"The attackers were like us ─ they were very young," said one of the eyewitnesses after the attack on Bacha Khan University. Reportedly between 18 and 25 years old, the students and attackers both belonged to the same age group.

Our children are the new front of the war. All our children; those who die in attacks on schools, and those that have grown up and attacked schools.

This is not the first time that children are being portrayed as warriors. It has happened before and is well preserved not only in books but also in nightmarish memories of entire generations. Many of our children were indoctrinated over decades to hate and take up arms as we sought 'strategic depth' against our neighbours.

We radicalised our children. We got them guns, trained them, and called them national heroes. We sang songs of national pride and glory.

Once they had learned how to shoot, and their target became us, we called them the enemy.

Also read: Bringing them home — Pakistan's child deradicalisation centre offers second chance

We created an us vs. them binary. In the meantime, when "they" managed somehow to kill some of "our" children, we created war heroes out of "our" children as well.

We presented "our" children as "martyrs", the epitome of national resilience, while all what they wanted was an education. All that has come down from one generation to the other is violence and the songs of national pride and glory.

The state may have forsaken the policy of strategic depth, but the depth does not seem to be through with us. It’s swallowing our children. We may have forgotten the past, but the past does not seem to have forgotten us. Our children are living it; they are the children of the past.

"Never again," we had shouted after APS

There was outrage, there was NAP (National Action Plan), and there was resolve to crush the enemy we identified as blood-thirsty beasts. Nothing could be further from the truth.

We are not dealing with blood-thirsty beasts, but ideologically motivated, deft militants. They use the most modern channels of communication and propaganda, vow to abolish western-styled democracy in the country, threaten to attack schools and colleges in order to put an end to the education system founded by Lord Macaulay. They have no qualms about declaring the whole nation kafir based on their understanding of Islam.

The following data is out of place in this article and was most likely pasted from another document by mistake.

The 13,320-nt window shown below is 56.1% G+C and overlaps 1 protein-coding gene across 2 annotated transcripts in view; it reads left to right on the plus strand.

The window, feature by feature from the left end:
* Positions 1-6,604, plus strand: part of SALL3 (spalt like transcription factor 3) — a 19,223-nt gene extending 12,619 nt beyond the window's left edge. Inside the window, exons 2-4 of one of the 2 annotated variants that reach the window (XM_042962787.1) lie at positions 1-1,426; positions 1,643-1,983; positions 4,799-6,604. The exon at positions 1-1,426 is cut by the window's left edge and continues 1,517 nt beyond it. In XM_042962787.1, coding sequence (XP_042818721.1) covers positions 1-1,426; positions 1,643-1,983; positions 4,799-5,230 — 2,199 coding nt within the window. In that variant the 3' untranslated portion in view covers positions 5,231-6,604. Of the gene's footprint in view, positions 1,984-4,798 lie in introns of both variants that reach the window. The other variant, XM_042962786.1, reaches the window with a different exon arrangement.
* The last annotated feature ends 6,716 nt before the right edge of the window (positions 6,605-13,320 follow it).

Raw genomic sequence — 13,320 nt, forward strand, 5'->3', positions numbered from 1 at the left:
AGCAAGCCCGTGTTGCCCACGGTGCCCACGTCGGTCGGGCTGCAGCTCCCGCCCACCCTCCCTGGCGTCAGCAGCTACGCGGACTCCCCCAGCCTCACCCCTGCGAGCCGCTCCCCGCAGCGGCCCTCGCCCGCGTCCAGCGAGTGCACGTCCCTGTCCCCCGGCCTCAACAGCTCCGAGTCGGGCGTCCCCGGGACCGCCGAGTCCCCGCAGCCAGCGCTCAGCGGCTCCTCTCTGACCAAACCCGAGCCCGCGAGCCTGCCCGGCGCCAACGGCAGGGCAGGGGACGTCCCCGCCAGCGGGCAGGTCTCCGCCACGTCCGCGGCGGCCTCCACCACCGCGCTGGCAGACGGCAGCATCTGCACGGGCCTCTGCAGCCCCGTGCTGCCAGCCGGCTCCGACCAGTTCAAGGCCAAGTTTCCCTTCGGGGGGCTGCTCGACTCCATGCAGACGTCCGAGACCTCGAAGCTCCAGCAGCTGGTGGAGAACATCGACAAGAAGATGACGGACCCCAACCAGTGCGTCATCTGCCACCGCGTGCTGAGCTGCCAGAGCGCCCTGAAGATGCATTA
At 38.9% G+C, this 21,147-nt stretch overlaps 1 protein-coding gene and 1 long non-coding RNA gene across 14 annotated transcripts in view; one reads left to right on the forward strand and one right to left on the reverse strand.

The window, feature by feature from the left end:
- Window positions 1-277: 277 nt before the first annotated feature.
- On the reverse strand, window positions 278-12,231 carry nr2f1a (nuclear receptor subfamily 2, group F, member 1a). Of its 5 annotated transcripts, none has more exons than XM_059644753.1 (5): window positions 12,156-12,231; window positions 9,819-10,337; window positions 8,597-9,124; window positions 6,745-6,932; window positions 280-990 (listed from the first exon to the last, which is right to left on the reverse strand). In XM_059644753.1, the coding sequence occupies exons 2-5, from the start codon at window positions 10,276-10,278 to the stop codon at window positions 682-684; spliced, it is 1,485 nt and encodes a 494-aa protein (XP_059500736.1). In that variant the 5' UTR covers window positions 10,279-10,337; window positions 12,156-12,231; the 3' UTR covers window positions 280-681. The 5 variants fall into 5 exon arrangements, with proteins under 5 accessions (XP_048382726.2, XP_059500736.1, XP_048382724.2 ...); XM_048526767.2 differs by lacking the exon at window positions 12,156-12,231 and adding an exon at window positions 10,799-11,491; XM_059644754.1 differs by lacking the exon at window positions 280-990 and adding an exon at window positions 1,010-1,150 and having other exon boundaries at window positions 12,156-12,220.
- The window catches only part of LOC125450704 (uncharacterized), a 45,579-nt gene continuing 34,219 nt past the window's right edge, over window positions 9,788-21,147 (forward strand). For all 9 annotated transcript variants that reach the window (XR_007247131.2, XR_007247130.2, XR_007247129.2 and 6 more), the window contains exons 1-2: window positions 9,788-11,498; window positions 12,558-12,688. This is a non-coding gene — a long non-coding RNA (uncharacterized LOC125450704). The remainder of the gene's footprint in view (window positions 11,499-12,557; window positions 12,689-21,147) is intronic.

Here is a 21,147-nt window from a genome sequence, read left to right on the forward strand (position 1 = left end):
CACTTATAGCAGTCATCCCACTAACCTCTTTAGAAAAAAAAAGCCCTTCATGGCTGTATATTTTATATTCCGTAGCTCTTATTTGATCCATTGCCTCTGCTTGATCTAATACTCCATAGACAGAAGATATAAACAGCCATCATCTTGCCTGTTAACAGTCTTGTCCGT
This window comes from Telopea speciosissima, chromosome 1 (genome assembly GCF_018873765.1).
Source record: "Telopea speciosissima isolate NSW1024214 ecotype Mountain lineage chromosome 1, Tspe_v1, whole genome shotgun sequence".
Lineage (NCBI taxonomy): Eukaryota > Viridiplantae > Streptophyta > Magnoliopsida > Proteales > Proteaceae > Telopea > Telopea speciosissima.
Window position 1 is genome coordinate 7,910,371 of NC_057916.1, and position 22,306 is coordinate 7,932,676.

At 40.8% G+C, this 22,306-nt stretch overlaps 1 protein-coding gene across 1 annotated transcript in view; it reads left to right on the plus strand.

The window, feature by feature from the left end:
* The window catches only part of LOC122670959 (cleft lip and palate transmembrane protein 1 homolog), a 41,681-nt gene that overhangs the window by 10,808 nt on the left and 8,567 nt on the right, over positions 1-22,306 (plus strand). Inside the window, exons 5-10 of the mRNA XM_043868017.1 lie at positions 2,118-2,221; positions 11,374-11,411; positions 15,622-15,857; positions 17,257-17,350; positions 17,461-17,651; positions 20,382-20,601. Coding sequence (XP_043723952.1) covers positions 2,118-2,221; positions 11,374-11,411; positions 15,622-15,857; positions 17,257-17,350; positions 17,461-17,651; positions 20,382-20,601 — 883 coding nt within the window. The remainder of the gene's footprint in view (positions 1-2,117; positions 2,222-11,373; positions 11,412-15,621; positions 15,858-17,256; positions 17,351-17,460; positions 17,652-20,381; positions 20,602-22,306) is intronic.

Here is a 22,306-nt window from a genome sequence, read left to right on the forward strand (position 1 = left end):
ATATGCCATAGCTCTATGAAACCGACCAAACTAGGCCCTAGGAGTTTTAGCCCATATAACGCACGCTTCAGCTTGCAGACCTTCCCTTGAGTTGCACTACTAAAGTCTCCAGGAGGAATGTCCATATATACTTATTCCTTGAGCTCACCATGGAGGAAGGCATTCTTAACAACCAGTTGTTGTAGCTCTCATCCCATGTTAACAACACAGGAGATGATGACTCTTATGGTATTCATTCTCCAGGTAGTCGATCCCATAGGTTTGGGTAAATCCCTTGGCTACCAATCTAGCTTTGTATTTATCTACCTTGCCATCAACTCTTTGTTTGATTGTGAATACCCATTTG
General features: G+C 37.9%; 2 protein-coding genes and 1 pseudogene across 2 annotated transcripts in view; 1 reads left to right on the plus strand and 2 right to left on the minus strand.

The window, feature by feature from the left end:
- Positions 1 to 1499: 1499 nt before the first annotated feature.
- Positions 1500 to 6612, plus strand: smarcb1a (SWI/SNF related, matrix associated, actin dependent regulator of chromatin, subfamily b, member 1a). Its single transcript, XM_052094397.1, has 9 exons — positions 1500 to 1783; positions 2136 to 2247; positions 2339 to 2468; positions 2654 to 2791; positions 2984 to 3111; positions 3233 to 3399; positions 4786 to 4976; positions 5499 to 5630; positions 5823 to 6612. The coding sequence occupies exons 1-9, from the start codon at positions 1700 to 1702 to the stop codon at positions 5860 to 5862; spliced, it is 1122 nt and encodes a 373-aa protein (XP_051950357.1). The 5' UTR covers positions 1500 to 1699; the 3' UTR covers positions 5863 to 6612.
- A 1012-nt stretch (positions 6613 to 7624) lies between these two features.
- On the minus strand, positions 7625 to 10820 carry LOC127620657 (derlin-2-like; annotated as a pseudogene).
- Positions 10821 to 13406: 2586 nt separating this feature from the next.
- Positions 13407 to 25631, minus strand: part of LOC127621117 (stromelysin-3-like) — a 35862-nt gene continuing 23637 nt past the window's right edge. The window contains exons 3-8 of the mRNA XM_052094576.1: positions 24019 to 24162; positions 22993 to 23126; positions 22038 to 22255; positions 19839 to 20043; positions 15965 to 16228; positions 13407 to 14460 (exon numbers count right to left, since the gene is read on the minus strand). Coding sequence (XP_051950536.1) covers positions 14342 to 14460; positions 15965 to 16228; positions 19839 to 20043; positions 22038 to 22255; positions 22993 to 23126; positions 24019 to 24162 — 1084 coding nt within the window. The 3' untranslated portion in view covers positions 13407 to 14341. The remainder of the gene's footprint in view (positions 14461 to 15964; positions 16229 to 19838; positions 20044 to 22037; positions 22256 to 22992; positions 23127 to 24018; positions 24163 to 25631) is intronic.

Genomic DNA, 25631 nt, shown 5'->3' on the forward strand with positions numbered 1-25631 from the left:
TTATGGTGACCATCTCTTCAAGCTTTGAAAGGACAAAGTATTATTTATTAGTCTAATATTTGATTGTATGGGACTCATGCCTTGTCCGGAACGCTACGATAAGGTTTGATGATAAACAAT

A teenager wearing a suicide vest and shooting at other teenagers is as much part of the problem as retired generals still boasting about their disastrous policies and justifying the massacres as collateral damage, and the journalists trying to shift the blame to some imaginary external enemies, and the intelligentsia and religious scholars hell bent on finding excuses for what, in our times, would be termed as plain savagery.

Also read: Charsadda and our history of doublespeak

On top of that, it’s a failure — an unmistakable failure — on part of the security forces that were invested with maximum possible authority under the constitution after the APS tragedy.

"Stop calling us brave for God’s sake. We are not brave," a Pakhtun mother broke down in tears in front of cameras after the attack on Bacha Khan University.

That is an outcry of a whole generation left in the lurch.

Children are not supposed to be brave. Are they? They are supposed to be vulnerable; they are supposed to be innocent. The loss of innocence is probably the most striking experience in a person’s life. So, what if a generation is robbed of its innocence?

A cursed past has come to the present to rob our future of innocence.

If there ever was any tragedy greater than the killing of children, it is the loss of innocence of our future.

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